Countdown to ski season ends as Beaver Creek fires up the lifts for Opening Day | SierraSun.com

Countdown to ski season ends as Beaver Creek fires up the lifts for Opening Day

Krista Driscoll
kdriscoll@vaildaily.com

Crowds in the thousands turned up for the annual World's Best Chocolate Chip Cookie Competition Wednesday, Nov. 22, in Beaver Creek. The annual competition draws up creative chocolate cookie recipes.

The sun hadn’t yet poked its head over the Gore Range when “First Chair” Fred Hammond and his daughter, Sophie, 13, rolled out of bed on Wednesday, Nov. 22. Fred said they left their Eagle-Vail home around 4:30 a.m. to secure seats on Beaver Creek’s first chair of the 2017-18 season.

“We’re going to do Gold Dust today. We heard the party was at Gold Dust,” said Fred, cracking a joke about one of the two runs the resort opened to skiers for the inaugural laps of the season.

Fred has 23 ski resort Opening Days under his belt, most of which were at Beaver Creek — “probably the first couple were in Vail, and then I got smart,” he said. Sophie has racked up nine, but this was her first time making the pre-dawn trek to catch first chair.

As the clock slowly inched toward 9 a.m., dance beats cranked through the base area speakers and skiers and snowboarders filed into the mazes. The Centennial Express lift sat idle for a few more moments as Sophie Hammond was handed a microphone to do the honors of welcoming the crowd to the first tracks of the year.

Her remarks were short and to the point — “Have fun!” — followed by cheers and the final countdown: “5 … 4 … 3 … 2 … 1.”

Blast off.

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FIRST LINES

The lift fired up, and the chosen few shuffled forward to claim the first seats. Joining the Hammonds at the turnstile were fellow Eagle-Vail residents David and Madeleine Barenson. They’ve skied the better part of two decades’ worth of Opening Days as husband and wife.

“I like the pace here,” David said of Beaver Creek. “I like the fact that it’s not always hammered crowded. I like the people who work and ski here, and I like the terrain. … This is our home mountain, this is our community, so we represent.”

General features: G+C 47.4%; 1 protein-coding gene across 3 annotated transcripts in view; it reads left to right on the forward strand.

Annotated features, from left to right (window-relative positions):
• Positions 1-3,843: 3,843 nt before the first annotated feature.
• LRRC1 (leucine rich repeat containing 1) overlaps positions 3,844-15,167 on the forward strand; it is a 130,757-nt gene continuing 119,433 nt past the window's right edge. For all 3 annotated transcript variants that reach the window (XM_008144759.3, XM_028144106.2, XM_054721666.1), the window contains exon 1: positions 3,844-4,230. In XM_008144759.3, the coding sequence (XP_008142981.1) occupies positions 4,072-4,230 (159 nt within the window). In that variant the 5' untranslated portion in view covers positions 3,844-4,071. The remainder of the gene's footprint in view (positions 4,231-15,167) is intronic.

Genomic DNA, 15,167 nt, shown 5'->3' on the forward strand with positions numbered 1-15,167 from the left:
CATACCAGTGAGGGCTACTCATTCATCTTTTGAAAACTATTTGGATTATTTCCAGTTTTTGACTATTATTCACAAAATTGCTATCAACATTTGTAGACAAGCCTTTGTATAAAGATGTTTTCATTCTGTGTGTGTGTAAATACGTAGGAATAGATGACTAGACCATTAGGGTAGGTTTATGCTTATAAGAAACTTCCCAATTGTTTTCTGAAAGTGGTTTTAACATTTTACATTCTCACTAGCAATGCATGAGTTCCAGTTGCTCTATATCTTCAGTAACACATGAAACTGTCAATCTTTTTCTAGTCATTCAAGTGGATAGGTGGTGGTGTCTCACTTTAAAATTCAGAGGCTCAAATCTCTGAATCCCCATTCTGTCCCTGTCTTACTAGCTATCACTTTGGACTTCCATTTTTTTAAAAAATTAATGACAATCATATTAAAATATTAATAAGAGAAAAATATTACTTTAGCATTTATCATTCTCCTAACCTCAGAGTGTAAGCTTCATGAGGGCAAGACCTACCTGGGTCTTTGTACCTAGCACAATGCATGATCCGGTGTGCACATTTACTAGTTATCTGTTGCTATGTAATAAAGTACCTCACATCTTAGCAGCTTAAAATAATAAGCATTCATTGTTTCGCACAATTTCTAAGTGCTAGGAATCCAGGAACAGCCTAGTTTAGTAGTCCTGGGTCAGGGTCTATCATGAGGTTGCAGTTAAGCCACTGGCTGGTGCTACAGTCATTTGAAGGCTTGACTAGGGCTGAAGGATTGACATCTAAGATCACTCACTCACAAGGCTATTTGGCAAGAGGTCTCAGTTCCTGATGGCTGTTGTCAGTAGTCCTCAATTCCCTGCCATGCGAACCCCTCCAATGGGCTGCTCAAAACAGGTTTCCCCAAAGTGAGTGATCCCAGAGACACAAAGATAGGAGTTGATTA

Madeleine said her record is 98 days skied in a season, and she’s aiming for 100 this year. She spent the summer cycling to get in shape for inevitable powder turns.

“I actually teach here part-time,” Madeleine said. “One of the great things about being an employee here in the summer is the bike haul. It’s fun to see the mountain with grass and flowers and see the trails from a different perspective.

“You realize how steep it is when you’re riding up.”

Madeleine stood shoulder to shoulder with Boulder resident Jon Lieber as the chair swung around to scoop up its first passengers. Lieber said his anticipation for the ski season begins early.

“It probably starts sometime in August,” he said. “I get slowly more amped up and it reaches a pinnacle right here and right now.”

He equated the experience to waiting for entry to general admission seats at Red Rocks.

“I thought it would wane, but over the years, it gets worse — or better,” he said. “It’s special to be out here with friends and family. It feels festive, like a holiday, even if it wasn’t Thanksgiving weekend.”

Rounding out the six-pack making its way to the top to crash through the Opening Day banner was Brian Cole, of Glenwood, who spent a little more than two hours in the early-morning queue to earn his chance to be one of the first on the mountain.

“First chair is a tradition,” he said. “These are the die-hard skiers that just enjoy being out here the first day.”

FIRST TIMERS

Not long after 9 a.m., Zach Rahn, of Denver, and Colin Schindler boarded the lift. Schindler was amped for his first turns at Beaver Creek as a newbie to the Vail Valley.

“I spent six weeks out here backpacking last summer, two weeks the summer previous, and each time it got harder and harder to leave,” he said. So the Beloit, Wisconsin, native packed up his things and took the plunge, landing in Eagle-Vail two months ago.

A friend helped Schindler get on his feet and land a job at Maya restaurant in Avon, and he’s been cramming in as much skiing as he can, routinely making the two-hour, round-trip drive to Summit County, sometimes only getting in three or four runs before turning around and making it back over the pass for work.

“The excitement is real,” he said.

Rahn, by comparison, is a veteran of the Beaver Creek landscape. Having moved to Denver from New Hampshire 11 years ago, he now owns a second place in Avon and said there’s something special about the people in Avon and those who ski Beaver Creek.

“It’s fun to bring people who haven’t skied Colorado before or the West and take them up here,” he said.

Jeff Hochstadt, of Denver, was spending the day on the mountain with his three daughters — Julia, 12, Zoe, 9, and Maddy, 7.

“There is absolutely no better way to spend the day than on the ski slopes with my girls,” Jeff said. “There’s nothing else I’d rather be doing.”

“We ski with mom, too, but she’s slower,” Zoe said, adding that she likes to go on the easy runs so she can go fast. “It’s fun to learn how to use poles and go swiggity swag around the mountain.”